Yaneek Page | Copying your employer’s business
Question: What if you work within a certain business and decided that you want to start a similar kind of business while working there. Do you think it would cause a conflict?
- A Reader
BUSINESSWISE: Here's my question to you: do you believe that the company would have hired you for the position you hold now if you had declared your intention to start a similar business that could possibly compete with theirs in the future? If the honest answer is no, then you already know this situation will be problematic.
In most industries, starting a business similar to that of your employer during their employ is most certainly a conflict of interest and is likely to cause tremendous fallout, including termination of employment and even litigation.
In some professions, usually those that are strictly regulated in most jurisdictions - such as medicine, law and real estate - it is mandatory to work with qualified, licensed and experienced practitioners in the same field in which you plan to practise as a part of the training and certification process.
In such instances, the issue of conflict usually does not arise.
A conflict of interest, by definition, is a situation in which a person is unlikely to make a fair decision in given circumstances or impartially execute his duties because of competing interests. In your case, your private interest to launch a similar company will call into question your ability to carry out your duties in the best interest of the company, your suitability to be exposed to sensitive company information, or inside information generally, and your moral principles.
You are likely to enjoy an unfair advantage in learning about the strategy, operations, business model, and even weaknesses of your employer.
Your employer would be unfairly disadvantaged, working and sharing with an employee as a trusted hired insider who, unknown to them, will soon replicate their business, possibly copy their best business practices and systems, which took years and substantial investment to build, and potentially compete in the same marketplace for the same customers.
It is for this reason that you should expect tensions even if you start the business after resigning from your job.
As a general rule of doing business, or operating in any professional space, it is imperative that you not only recognise conflicts of interest, but declare them when they arise and even recuse yourself from the position.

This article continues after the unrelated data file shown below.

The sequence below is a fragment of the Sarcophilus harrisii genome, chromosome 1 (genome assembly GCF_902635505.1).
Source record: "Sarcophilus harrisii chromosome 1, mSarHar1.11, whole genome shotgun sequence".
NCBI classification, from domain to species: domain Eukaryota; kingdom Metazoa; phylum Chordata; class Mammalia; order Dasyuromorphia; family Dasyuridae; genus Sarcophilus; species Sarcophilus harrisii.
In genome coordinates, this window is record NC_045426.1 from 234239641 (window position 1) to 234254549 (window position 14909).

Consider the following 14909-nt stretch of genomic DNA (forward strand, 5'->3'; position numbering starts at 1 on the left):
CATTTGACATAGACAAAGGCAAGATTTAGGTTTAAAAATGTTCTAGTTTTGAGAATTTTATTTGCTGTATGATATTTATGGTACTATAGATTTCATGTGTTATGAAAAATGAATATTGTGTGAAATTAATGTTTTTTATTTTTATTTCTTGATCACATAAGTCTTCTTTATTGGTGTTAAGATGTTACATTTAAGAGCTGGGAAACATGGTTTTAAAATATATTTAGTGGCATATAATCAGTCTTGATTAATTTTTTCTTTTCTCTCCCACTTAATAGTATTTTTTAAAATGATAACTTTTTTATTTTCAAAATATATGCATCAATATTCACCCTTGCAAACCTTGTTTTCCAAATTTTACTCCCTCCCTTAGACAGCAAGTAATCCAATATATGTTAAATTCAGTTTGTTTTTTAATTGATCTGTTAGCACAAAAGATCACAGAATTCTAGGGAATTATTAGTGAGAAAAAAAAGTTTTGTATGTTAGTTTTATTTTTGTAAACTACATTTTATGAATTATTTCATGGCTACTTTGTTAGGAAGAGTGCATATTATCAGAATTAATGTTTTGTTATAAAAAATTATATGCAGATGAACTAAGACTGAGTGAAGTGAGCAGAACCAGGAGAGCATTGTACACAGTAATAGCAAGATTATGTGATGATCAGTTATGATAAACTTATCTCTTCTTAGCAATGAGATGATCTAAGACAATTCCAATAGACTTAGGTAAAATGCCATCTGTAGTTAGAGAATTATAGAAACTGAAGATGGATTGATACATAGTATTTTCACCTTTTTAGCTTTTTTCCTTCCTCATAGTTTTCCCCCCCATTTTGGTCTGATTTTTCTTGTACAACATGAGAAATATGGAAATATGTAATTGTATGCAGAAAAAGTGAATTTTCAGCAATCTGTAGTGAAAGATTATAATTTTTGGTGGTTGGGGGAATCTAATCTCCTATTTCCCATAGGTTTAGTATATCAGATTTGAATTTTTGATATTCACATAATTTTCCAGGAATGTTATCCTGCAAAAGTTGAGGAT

Particularly in this digital age when information travels so quickly and is so widely and easily available, entrepreneurs must be mindful of their reputation and guard it jealously at all cost. Your reputation becomes your personal brand, and in a relatively small local business community, the slightest hint of impropriety or shadiness can close crucial doors to potential partnerships, networks, and contracts and stymie your growth potential.
Another issue for you to contend with is whether you will open the door to unnecessary legal battles. If you signed a non-compete or special disclosure agreement, or if such clauses were included in your terms of employment, then you could find yourself locked in costly legal wrangling for breach of contract. Even if the case is decided in your favour, the reality is that there are no real winners in most litigation matters because it is expensive, time consuming, distracting, highly adversarial, and emotionally taxing.
Finally, there's the issue of creating bad blood with your previous employers. While it is difficult to avoid making enemies in business, you should try not to, particularly in cases where they may feel cheated by your actions.
People who believe they have suffered injustice typically carry those grievances for years and may seek retribution where and when you least expect it. As best as possible, even in the most competitive of industries, act with fairness and maintain harmonious relations with others.
In short, if are launching a business similar to your employer's, then you have an ethical duty to disclose it while working for their company. Another option would be to resign and launch your business thereafter.
I wish you good luck and good karma.
- Yaneek Page is an entrepreneur and trainer, and creator/executive producer of The Innovators TV series. Email: firstname.lastname@example.org Twitter: @yaneekpage